Friday, July 1, 2016

In The Wall Street Journal: Mises Scholar on the Natural Interest Rate

The following letter by Mark Thornton, Senior Fellow at the Mises Institute, appeared in today's Wall Street Journal. 

‘Natural’ Interest Rate Isn’t a Great Mystery

The Fed cannot “see” the natural rate of interest, but it is right before its eyes.

Federal Reserve officials are right to suggest that the so-called “natural” rate is important (“Fed Struggles With Long-Term Policy,” U.S. News, June 13). It is critical to understanding the business cycle. Economist Knut Wicksell pioneered the idea that the natural rate of interest stabilized the economy and determined its growth path. The natural rate is achieved or approximated by allowing market forces to exclusively determine interest rates. Economist Ludwig von Mises later showed that tinkering with interest rates causes modern business cycles. F.A. Hayek was awarded the Nobel Prize in 1974 for his elaborations on Mises’ approach, which is now referred to as the “Austrian Business Cycle Theory.”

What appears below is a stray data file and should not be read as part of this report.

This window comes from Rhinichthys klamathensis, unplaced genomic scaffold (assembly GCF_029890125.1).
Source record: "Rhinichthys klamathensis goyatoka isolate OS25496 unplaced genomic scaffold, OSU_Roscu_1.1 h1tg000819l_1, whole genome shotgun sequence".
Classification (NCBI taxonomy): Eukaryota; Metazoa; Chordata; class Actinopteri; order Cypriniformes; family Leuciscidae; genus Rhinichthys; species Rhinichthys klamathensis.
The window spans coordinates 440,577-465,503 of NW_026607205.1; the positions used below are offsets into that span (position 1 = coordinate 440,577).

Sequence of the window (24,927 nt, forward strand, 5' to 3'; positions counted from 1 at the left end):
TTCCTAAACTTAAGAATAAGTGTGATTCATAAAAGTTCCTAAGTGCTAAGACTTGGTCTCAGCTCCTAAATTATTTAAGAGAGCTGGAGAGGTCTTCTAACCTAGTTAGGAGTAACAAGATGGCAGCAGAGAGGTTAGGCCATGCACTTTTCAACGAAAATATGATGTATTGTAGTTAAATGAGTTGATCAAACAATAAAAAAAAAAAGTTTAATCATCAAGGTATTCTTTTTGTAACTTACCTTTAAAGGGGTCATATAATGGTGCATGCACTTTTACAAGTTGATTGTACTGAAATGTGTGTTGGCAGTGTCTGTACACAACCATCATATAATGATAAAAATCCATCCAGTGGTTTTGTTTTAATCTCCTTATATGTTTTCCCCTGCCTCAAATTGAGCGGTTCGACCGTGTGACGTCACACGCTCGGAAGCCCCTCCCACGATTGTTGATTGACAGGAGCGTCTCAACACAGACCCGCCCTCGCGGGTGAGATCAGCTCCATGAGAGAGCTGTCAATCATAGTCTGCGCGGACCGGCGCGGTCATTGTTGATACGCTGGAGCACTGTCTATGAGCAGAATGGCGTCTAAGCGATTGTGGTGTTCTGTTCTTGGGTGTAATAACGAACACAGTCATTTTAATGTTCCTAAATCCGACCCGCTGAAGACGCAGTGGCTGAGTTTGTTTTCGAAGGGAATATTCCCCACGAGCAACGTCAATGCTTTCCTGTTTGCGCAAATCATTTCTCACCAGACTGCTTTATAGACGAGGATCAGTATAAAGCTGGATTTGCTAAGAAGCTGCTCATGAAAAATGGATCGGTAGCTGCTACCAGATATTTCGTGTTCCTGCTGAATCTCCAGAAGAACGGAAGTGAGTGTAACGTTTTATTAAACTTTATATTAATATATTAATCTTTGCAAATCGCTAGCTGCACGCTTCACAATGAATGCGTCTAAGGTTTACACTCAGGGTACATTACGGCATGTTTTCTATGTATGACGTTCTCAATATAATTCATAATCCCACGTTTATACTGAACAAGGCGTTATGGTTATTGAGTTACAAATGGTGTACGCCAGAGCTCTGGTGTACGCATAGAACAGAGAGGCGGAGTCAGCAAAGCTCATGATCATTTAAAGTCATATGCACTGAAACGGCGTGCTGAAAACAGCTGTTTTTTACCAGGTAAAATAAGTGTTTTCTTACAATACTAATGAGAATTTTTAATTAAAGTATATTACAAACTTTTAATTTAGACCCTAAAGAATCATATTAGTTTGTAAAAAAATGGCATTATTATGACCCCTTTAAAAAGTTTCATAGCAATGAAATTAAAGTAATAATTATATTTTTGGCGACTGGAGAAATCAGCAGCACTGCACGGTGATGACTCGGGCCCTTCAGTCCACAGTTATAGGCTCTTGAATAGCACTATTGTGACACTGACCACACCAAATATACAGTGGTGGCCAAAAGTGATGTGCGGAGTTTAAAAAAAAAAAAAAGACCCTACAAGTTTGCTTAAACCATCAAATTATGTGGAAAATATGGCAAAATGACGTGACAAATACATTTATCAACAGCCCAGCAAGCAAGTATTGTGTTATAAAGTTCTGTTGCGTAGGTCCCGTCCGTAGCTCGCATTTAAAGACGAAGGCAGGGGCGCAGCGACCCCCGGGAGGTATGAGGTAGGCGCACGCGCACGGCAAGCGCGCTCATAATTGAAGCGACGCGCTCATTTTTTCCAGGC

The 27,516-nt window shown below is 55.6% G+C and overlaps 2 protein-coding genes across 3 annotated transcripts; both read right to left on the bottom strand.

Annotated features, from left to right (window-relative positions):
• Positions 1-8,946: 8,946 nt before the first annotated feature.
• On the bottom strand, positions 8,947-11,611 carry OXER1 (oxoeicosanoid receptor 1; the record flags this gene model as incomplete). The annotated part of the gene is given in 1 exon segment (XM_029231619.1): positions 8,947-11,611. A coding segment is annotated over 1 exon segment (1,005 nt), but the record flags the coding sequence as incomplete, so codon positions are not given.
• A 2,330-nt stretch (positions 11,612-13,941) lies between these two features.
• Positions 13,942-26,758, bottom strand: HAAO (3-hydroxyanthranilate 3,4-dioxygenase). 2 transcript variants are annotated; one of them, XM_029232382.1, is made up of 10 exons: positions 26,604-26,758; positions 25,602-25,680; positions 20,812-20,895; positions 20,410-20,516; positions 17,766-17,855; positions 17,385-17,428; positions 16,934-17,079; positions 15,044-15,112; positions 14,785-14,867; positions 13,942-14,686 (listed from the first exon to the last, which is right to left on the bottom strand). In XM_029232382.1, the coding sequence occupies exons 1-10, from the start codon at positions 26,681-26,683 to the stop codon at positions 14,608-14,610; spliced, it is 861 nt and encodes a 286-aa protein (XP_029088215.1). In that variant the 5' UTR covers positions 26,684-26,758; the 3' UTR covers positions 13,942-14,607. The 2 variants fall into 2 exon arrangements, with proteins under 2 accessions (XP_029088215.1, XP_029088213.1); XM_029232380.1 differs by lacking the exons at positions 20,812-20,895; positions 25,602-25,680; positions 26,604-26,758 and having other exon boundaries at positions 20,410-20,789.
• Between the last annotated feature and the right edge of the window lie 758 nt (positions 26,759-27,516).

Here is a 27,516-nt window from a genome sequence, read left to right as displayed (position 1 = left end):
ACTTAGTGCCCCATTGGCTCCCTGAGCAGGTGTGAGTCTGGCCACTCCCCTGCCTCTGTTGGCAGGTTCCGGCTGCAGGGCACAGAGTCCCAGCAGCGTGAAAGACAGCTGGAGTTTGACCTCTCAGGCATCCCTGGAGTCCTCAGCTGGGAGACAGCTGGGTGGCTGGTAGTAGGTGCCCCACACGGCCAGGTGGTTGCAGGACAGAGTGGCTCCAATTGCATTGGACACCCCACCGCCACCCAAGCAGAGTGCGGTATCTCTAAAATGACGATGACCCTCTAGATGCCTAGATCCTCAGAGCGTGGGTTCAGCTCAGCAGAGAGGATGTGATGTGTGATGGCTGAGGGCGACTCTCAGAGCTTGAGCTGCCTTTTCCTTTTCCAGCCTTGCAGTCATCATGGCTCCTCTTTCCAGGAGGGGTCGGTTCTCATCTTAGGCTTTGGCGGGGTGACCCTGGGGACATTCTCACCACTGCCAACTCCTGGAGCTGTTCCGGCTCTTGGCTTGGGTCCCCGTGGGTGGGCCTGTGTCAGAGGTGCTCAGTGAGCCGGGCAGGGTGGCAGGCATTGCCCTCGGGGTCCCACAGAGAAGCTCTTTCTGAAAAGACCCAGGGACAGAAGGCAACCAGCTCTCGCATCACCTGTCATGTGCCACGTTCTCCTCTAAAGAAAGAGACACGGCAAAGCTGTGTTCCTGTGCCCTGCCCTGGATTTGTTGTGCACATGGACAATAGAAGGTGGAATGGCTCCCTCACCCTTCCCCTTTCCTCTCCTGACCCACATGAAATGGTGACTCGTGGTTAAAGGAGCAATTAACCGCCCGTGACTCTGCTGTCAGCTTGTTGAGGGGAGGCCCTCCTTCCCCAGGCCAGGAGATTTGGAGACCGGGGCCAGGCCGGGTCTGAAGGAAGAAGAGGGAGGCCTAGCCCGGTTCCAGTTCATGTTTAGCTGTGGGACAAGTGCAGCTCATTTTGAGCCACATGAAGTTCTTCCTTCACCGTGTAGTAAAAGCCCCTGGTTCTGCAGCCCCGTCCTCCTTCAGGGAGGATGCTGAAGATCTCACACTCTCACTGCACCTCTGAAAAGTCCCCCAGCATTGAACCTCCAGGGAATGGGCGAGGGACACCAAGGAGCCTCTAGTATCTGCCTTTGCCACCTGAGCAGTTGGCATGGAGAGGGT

Federal Reserve officials believe that the natural rate of interest is very low and could remain so for a very long period. However, if they considered that they have enormously expanded their own balance sheet and that, world-wide, central banks are engaged in a currency war and are suppressing interest rates, they might think otherwise. What would interest rates be if the Fed disgorged its holdings of mortgage-backed securities? What would they be if it started selling off holdings of U.S. government bonds? What if other central banks did likewise?
The Fed cannot “see” the natural rate of interest, but it is right before its eyes. You can achieve the natural rate by simply not increasing the money supply and withdrawing from interest-rate manipulation altogether.
Mark Thornton
Ludwig Von Mises Institute
Auburn, Ala.


  1. Robert,

    Ive been a long argument with someone who says the natural rate of interest doesnt actually exist.

    What's your position? Does it?

    1. Would it be more accurate to say that a natural rate can exist but doesn't now?